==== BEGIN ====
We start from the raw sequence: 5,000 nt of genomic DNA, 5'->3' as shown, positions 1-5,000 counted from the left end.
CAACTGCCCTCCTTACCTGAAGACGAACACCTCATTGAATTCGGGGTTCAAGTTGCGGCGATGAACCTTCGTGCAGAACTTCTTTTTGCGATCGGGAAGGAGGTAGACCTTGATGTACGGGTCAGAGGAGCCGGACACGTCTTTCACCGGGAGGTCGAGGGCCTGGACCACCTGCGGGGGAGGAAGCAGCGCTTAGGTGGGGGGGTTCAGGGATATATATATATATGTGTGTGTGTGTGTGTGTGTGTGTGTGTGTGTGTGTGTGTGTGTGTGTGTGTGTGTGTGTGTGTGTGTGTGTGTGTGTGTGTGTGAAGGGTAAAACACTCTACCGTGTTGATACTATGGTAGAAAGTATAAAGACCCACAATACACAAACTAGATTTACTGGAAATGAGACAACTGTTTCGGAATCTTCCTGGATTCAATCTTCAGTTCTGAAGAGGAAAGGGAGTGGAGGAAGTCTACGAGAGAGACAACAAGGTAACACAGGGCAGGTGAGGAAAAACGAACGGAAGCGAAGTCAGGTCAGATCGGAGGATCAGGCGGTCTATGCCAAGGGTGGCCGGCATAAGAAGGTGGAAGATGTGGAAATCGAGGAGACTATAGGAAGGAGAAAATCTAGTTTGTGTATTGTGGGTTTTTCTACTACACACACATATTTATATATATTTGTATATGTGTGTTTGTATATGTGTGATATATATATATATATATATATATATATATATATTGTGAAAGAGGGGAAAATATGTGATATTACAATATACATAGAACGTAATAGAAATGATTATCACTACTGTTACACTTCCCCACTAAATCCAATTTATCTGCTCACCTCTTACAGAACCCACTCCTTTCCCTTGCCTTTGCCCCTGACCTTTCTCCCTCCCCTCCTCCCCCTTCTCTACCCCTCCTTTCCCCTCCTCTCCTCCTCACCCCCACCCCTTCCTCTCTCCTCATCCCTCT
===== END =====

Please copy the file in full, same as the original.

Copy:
We start from the raw sequence: 5,000 nt of genomic DNA, 5'->3' as shown, positions 1-5,000 counted from the left end.
CAACTGCCCTCCTTACCTGAAGACGAACACCTCATTGAATTCGGGGTTCAAGTTGCGGCGATGAACCTTCGTGCAGAACTTCTTTTTGCGATCGGGAAGGAGGTAGACCTTGATGTACGGGTCAGAGGAGCCGGACACGTCTTTCACCGGGAGGTCGAGGGCCTGGACCACCTGCGGGGGAGGAAGCAGCGCTTAGGTGGGGGGGTTCAGGGATATATATATATATGTGTGTGTGTGTGTGTGTGTGTGTGTGTGTGTGTGTGTGTGTGTGTGTGTGTGTGTGTGTGTGTGTGTGTGTGTGTGTGTGTGTGAAGGGTAAAACACTCTACCGTGTTGATACTATGGTAGAAAGTATAAAGACCCACAATACACAAACTAGATTTACTGGAAATGAGACAACTGTTTCGGAATCTTCCTGGATTCAATCTTCAGTTCTGAAGAGGAAAGGGAGTGGAGGAAGTCTACGAGAGAGACAACAAGGTAACACAGGGCAGGTGAGGAAAAACGAACGGAAGCGAAGTCAGGTCAGATCGGAGGATCAGGCGGTCTATGCCAAGGGTGGCCGGCATAAGAAGGTGGAAGATGTGGAAATCGAGGAGACTATAGGAAGGAGAAAATCTAGTTTGTGTATTGTGGGTTTTTCTACTACACACACATATTTATATATATTTGTATATGTGTGTTTGTATATGTGTGATATATATATATATATATATATATATATATATATTGTGAAAGAGGGGAAAATATGTGATATTACAATATACATAGAACGTAATAGAAATGATTATCACTACTGTTACACTTCCCCACTAAATCCAATTTATCTGCTCACCTCTTACAGAACCCACTCCTTTCCCTTGCCTTTGCCCCTGACCTTTCTCCCTCCCCTCCTCCCCCTTCTCTACCCCTCCTTTCCCCTCCTCTCCTCCTCACCCCCACCCCTTCCTCTCTCCTCATCCCTCT